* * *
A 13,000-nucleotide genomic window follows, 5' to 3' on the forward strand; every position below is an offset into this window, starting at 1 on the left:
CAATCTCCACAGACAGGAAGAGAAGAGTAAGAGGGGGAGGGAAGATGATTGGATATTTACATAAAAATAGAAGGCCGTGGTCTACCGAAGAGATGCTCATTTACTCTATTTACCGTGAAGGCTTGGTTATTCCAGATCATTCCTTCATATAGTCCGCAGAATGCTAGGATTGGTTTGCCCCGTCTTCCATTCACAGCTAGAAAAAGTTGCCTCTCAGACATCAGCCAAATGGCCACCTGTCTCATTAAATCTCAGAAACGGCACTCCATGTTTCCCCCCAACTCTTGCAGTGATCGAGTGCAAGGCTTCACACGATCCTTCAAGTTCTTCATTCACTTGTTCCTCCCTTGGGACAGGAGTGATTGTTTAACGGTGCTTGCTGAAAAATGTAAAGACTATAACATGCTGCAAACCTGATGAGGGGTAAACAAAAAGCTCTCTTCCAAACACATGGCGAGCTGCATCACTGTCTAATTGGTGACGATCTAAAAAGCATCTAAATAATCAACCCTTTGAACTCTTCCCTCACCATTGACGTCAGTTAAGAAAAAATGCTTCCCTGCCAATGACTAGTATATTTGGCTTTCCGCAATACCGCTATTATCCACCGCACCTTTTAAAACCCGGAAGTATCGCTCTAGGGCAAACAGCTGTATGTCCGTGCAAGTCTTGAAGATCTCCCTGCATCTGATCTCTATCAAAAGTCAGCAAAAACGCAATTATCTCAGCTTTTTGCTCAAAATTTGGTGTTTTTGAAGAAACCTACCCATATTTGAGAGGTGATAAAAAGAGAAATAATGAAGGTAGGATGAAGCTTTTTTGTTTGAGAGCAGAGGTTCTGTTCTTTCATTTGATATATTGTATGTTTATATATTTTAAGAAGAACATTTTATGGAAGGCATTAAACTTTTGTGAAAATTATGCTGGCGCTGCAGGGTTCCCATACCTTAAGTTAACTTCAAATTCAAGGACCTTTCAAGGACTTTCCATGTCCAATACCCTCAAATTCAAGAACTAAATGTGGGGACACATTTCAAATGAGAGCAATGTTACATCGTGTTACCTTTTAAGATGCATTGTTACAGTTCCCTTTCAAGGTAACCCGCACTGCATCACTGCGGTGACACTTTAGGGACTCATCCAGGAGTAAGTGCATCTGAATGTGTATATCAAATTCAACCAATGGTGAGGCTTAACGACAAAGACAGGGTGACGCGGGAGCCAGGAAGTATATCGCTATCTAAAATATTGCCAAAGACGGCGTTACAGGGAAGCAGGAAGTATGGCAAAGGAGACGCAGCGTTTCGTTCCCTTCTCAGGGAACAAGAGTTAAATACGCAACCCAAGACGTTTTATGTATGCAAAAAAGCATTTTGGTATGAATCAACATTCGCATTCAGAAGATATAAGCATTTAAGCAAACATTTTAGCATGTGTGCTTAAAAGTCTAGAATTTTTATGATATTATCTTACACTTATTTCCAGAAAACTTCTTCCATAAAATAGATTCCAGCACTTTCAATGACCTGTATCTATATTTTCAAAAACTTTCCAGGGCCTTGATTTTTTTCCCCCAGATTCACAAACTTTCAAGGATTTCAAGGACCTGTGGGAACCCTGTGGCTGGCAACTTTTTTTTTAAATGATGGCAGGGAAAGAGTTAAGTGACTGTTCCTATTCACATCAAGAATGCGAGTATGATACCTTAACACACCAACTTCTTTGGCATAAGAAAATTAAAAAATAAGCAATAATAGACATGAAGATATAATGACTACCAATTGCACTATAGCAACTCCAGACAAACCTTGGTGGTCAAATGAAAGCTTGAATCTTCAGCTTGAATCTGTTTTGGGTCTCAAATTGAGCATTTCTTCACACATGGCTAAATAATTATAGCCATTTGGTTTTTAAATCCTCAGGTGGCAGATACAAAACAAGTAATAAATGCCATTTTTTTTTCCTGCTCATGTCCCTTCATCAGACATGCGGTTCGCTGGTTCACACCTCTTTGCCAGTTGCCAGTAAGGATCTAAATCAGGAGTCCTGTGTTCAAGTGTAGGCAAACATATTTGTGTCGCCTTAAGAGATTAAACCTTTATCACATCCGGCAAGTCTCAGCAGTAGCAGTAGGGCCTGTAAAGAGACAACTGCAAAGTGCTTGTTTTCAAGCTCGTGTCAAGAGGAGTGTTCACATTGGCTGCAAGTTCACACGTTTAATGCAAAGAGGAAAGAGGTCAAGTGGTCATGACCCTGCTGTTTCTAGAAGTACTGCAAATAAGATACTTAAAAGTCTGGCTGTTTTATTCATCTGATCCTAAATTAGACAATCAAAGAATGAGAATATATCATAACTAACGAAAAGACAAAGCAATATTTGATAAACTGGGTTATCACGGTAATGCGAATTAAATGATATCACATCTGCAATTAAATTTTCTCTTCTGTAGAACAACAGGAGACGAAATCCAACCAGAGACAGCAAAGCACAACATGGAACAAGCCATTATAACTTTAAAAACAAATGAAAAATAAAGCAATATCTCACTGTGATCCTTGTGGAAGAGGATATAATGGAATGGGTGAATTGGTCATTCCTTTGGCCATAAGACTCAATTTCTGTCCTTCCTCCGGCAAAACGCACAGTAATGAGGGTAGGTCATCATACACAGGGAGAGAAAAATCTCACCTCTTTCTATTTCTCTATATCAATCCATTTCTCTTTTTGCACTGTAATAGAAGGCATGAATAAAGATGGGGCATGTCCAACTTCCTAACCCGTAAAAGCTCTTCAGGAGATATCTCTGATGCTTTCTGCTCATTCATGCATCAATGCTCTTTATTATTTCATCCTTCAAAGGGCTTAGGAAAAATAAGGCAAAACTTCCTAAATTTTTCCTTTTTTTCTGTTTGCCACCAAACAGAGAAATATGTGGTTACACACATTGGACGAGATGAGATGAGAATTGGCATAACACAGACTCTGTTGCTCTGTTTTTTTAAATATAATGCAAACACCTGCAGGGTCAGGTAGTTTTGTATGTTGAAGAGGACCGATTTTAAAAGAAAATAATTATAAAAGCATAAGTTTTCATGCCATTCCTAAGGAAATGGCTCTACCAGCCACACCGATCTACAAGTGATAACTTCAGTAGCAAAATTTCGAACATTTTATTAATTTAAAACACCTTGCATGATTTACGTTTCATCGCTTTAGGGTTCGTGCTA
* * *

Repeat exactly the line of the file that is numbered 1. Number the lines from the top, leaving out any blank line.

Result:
A 13,000-nucleotide genomic window follows, 5' to 3' on the forward strand; every position below is an offset into this window, starting at 1 on the left: